6.It was submitted that it is the discretion of the court to dismiss a suit for want of prosecution and that the discretion must be exercised judiciously. The case of Naftali Opondo Onyango v National Bank of Kenya Ltd (2005) eKLR was cited where it was held that:
7.It was submitted that the non-attendance was due to inadvertence mistake by counsel which was admitted and explained to the court. That the Appellant should not be punished for mistake of counsel. Reliance was made on the case of Belinda Muras & others v Amos Wainaina (1978) KLR where Madan JA held as follows:
8.The case of Philip Chemwolo & another v Augustine Kubede (1882-1988) KLR 103 at 1040 was cited where Apaloo JA stated that:Blunders will continue to be made from time to time and it does not follow that because a mistake has been made, that a party should suffer the penalty of not having his case heard on merit…”
9.Also cited was the case of Martha Wangari Karua v IEBC, Nyeri Civil Appeal No.1 of 2017 where the Court of Appeal stated that:
10.The Appellant urged the court to allow the appeal and reinstate the suit for hearing so as to give the Appellant an opportunity to prosecute his claim on merit.
11.The Respondent on the other hand submits that the court correctly dismissed the suit for want of prosecution because the Appellant was unable to prosecute the same when it came up for hearing. That the record shows that on two different occasions on the 7/2/2017 and 28/3/2018 the matter had been adjourned at the instance of the Appellant. On the former date the Appellant was said to be bereaved while on the latter date he was said to be sick. That the court had on those occasions accommodated the Appellant. The Appellant then took an ex parte hearing date for 19/2/2019 when he did not turn up again this time with the excuse that the lawyer had not informed him of the hearing date.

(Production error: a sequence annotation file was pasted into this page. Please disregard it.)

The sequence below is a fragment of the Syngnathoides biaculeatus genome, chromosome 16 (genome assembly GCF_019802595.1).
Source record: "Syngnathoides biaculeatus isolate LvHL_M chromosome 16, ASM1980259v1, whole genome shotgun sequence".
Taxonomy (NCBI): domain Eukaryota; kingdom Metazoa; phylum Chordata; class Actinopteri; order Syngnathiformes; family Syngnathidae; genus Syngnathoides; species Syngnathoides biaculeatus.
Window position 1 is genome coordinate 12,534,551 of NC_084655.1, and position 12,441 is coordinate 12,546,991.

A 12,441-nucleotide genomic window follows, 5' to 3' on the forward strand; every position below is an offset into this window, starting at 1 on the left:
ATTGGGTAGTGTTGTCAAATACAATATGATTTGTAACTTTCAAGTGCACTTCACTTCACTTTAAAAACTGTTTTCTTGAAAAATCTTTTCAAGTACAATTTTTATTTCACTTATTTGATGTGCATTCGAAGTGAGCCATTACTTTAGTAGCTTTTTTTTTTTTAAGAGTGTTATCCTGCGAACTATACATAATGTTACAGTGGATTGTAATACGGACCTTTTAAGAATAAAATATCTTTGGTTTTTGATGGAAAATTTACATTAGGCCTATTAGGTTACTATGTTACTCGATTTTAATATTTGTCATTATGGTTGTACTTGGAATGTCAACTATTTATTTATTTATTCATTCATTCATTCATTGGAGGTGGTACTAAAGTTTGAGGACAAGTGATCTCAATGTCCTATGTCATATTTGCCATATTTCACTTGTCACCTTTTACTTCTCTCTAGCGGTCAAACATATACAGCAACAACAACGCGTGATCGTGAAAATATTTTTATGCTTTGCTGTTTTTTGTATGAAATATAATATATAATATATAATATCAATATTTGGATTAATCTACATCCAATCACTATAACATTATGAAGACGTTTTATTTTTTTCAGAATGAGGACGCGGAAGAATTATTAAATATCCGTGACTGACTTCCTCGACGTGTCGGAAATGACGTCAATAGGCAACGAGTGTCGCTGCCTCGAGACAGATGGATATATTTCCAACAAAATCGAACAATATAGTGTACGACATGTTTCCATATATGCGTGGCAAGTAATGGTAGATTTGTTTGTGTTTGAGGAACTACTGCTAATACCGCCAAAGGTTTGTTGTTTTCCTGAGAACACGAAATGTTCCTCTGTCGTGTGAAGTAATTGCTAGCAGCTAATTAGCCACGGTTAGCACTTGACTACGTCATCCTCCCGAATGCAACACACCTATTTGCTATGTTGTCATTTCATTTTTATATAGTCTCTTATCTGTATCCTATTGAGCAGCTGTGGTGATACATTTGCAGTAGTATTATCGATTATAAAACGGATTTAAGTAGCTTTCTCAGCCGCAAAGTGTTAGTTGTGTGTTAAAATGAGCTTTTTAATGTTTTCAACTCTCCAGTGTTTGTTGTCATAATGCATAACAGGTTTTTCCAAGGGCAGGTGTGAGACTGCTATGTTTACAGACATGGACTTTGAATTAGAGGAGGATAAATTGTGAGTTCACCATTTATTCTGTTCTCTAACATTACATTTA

12.The Respondent submits that the hearing dates had been taken at the instance of the Appellant. That there was no time that the Appellant was ready to proceed with the suit. That it was clear from the record that the Appellant was not keen to prosecute the case. It was submitted that it is trite that litigation must come to an end. That it is not fair in this case for the Respondent to be kept in court since 2013. Therefore, that the court had in the circumstances properly directed itself in dismissing the suit for want of prosecution. The Respondent urged the court to uphold the ruling of the lower court and dismiss the appeal.